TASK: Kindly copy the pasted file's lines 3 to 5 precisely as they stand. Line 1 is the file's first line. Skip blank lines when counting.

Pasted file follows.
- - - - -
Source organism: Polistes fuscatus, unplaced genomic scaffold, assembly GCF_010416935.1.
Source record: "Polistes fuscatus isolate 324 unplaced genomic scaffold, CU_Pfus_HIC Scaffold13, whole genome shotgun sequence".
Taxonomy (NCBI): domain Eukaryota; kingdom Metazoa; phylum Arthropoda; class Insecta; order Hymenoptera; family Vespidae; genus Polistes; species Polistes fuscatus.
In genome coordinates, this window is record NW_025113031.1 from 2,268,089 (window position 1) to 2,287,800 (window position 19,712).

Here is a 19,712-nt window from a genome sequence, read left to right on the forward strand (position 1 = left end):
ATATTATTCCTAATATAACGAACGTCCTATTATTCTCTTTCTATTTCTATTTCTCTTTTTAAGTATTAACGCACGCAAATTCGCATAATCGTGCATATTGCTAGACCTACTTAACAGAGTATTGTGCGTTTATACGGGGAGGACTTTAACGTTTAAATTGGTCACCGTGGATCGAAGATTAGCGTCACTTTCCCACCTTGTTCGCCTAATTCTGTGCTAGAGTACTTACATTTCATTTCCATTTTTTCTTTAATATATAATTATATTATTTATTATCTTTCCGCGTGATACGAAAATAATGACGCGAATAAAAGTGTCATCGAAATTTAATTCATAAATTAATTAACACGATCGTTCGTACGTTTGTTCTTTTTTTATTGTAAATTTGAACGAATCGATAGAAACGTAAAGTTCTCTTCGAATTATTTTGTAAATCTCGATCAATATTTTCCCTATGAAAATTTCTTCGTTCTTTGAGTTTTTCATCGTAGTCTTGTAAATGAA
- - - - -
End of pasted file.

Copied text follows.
Taxonomy (NCBI): domain Eukaryota; kingdom Metazoa; phylum Arthropoda; class Insecta; order Hymenoptera; family Vespidae; genus Polistes; species Polistes fuscatus.
In genome coordinates, this window is record NW_025113031.1 from 2,268,089 (window position 1) to 2,287,800 (window position 19,712).

Here is a 19,712-nt window from a genome sequence, read left to right on the forward strand (position 1 = left end):